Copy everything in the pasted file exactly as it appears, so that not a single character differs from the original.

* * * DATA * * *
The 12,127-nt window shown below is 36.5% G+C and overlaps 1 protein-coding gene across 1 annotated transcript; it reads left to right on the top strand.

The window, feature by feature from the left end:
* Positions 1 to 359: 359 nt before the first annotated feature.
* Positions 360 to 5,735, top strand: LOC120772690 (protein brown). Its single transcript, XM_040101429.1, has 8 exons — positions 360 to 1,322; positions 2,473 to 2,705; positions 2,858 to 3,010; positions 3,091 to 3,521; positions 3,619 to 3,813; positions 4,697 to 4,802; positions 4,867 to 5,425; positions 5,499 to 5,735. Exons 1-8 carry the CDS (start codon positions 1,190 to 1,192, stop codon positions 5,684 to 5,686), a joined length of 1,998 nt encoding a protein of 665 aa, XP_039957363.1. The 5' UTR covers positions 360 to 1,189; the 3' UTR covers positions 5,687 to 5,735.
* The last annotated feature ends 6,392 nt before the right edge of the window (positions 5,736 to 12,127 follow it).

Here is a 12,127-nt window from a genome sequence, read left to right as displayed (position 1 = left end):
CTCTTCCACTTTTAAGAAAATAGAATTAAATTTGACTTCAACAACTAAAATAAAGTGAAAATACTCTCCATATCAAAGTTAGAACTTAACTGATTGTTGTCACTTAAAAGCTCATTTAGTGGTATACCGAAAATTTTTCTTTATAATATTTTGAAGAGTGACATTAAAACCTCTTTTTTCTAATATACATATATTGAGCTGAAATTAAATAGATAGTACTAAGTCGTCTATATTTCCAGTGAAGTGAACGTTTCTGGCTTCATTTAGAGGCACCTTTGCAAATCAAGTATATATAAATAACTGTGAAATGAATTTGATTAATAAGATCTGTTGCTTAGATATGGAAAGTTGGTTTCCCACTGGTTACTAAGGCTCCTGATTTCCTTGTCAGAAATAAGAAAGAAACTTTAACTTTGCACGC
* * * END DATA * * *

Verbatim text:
The 12,127-nt window shown below is 36.5% G+C and overlaps 1 protein-coding gene across 1 annotated transcript; it reads left to right on the top strand.

The window, feature by feature from the left end:
* Positions 1 to 359: 359 nt before the first annotated feature.
* Positions 360 to 5,735, top strand: LOC120772690 (protein brown). Its single transcript, XM_040101429.1, has 8 exons — positions 360 to 1,322; positions 2,473 to 2,705; positions 2,858 to 3,010; positions 3,091 to 3,521; positions 3,619 to 3,813; positions 4,697 to 4,802; positions 4,867 to 5,425; positions 5,499 to 5,735. Exons 1-8 carry the CDS (start codon positions 1,190 to 1,192, stop codon positions 5,684 to 5,686), a joined length of 1,998 nt encoding a protein of 665 aa, XP_039957363.1. The 5' UTR covers positions 360 to 1,189; the 3' UTR covers positions 5,687 to 5,735.
* The last annotated feature ends 6,392 nt before the right edge of the window (positions 5,736 to 12,127 follow it).

Here is a 12,127-nt window from a genome sequence, read left to right as displayed (position 1 = left end):
CTCTTCCACTTTTAAGAAAATAGAATTAAATTTGACTTCAACAACTAAAATAAAGTGAAAATACTCTCCATATCAAAGTTAGAACTTAACTGATTGTTGTCACTTAAAAGCTCATTTAGTGGTATACCGAAAATTTTTCTTTATAATATTTTGAAGAGTGACATTAAAACCTCTTTTTTCTAATATACATATATTGAGCTGAAATTAAATAGATAGTACTAAGTCGTCTATATTTCCAGTGAAGTGAACGTTTCTGGCTTCATTTAGAGGCACCTTTGCAAATCAAGTATATATAAATAACTGTGAAATGAATTTGATTAATAAGATCTGTTGCTTAGATATGGAAAGTTGGTTTCCCACTGGTTACTAAGGCTCCTGATTTCCTTGTCAGAAATAAGAAAGAAACTTTAACTTTGCACGC